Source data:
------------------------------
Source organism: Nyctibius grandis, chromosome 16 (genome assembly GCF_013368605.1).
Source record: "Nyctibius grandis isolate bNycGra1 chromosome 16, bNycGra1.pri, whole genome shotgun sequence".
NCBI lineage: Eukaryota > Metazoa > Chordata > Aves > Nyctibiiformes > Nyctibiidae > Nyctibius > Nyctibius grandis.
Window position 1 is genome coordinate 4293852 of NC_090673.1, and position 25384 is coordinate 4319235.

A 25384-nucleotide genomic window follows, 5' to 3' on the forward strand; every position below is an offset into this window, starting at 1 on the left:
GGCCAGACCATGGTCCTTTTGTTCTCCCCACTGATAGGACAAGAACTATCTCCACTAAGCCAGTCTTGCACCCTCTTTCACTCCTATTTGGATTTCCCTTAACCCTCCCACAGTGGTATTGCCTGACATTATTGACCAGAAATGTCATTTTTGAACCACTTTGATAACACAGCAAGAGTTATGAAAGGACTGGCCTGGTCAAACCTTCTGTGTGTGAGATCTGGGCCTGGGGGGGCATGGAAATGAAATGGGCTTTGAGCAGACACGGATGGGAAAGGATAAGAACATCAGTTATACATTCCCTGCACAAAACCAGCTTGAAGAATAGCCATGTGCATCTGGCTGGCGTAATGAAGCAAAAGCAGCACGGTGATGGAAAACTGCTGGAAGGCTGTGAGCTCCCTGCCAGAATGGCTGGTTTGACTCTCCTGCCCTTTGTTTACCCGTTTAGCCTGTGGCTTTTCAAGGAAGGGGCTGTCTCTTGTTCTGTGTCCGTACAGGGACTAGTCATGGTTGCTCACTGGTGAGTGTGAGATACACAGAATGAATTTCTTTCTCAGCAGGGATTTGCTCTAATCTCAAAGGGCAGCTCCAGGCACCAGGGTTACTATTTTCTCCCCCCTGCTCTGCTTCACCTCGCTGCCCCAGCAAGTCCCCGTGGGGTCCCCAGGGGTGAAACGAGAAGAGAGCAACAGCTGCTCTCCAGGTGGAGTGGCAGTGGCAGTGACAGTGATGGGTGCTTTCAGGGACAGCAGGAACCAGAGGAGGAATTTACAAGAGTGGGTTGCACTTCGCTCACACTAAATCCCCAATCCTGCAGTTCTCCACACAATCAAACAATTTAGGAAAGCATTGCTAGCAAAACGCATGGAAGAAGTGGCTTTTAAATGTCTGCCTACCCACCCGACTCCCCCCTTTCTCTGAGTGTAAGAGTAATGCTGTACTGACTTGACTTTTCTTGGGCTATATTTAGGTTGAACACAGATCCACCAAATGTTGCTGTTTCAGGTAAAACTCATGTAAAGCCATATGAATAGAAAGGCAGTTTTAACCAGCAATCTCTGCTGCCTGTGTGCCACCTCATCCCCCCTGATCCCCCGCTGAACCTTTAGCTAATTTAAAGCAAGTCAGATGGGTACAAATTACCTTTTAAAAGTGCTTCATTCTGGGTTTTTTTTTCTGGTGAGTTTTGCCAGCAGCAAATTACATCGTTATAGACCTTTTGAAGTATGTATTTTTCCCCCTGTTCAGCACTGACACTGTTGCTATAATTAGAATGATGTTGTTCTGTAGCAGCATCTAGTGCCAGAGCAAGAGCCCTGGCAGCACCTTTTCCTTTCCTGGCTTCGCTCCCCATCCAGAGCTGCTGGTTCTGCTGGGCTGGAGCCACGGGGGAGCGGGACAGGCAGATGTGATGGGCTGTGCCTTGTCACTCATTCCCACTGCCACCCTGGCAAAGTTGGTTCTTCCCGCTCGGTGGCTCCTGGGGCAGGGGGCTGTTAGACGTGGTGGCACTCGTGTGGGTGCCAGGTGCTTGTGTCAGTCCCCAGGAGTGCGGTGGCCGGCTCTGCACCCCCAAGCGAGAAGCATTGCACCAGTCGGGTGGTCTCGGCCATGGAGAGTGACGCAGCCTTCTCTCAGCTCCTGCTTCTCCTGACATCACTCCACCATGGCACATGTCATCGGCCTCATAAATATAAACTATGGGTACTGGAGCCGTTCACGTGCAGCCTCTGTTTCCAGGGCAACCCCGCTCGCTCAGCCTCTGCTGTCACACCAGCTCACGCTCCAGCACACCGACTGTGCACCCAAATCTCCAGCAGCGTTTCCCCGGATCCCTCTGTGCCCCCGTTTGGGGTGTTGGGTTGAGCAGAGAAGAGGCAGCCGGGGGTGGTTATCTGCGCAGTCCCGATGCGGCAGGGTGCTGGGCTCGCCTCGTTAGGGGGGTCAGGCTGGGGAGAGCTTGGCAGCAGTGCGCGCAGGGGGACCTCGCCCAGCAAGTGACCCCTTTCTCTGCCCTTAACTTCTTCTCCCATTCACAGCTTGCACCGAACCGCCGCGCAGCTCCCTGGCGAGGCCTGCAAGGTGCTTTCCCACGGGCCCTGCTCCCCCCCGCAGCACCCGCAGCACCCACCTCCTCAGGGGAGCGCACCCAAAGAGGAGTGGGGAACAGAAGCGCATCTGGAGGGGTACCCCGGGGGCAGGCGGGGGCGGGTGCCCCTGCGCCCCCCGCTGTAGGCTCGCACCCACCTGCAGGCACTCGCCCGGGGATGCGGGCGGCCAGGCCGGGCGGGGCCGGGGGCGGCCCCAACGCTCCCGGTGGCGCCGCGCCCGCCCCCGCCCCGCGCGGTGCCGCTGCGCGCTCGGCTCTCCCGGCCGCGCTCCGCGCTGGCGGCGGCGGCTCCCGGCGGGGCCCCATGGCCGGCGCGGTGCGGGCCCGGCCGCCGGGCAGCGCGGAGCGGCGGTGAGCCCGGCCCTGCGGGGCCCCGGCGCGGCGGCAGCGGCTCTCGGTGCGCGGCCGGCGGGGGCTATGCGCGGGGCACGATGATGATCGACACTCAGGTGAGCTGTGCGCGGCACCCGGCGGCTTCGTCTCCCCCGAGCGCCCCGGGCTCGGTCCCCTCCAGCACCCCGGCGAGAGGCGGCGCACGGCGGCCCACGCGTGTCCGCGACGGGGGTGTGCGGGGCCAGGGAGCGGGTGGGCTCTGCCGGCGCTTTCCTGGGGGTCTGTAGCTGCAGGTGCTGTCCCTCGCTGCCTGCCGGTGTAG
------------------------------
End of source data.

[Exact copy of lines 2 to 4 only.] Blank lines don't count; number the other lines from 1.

Source record: "Nyctibius grandis isolate bNycGra1 chromosome 16, bNycGra1.pri, whole genome shotgun sequence".
NCBI lineage: Eukaryota > Metazoa > Chordata > Aves > Nyctibiiformes > Nyctibiidae > Nyctibius > Nyctibius grandis.
Window position 1 is genome coordinate 4293852 of NC_090673.1, and position 25384 is coordinate 4319235.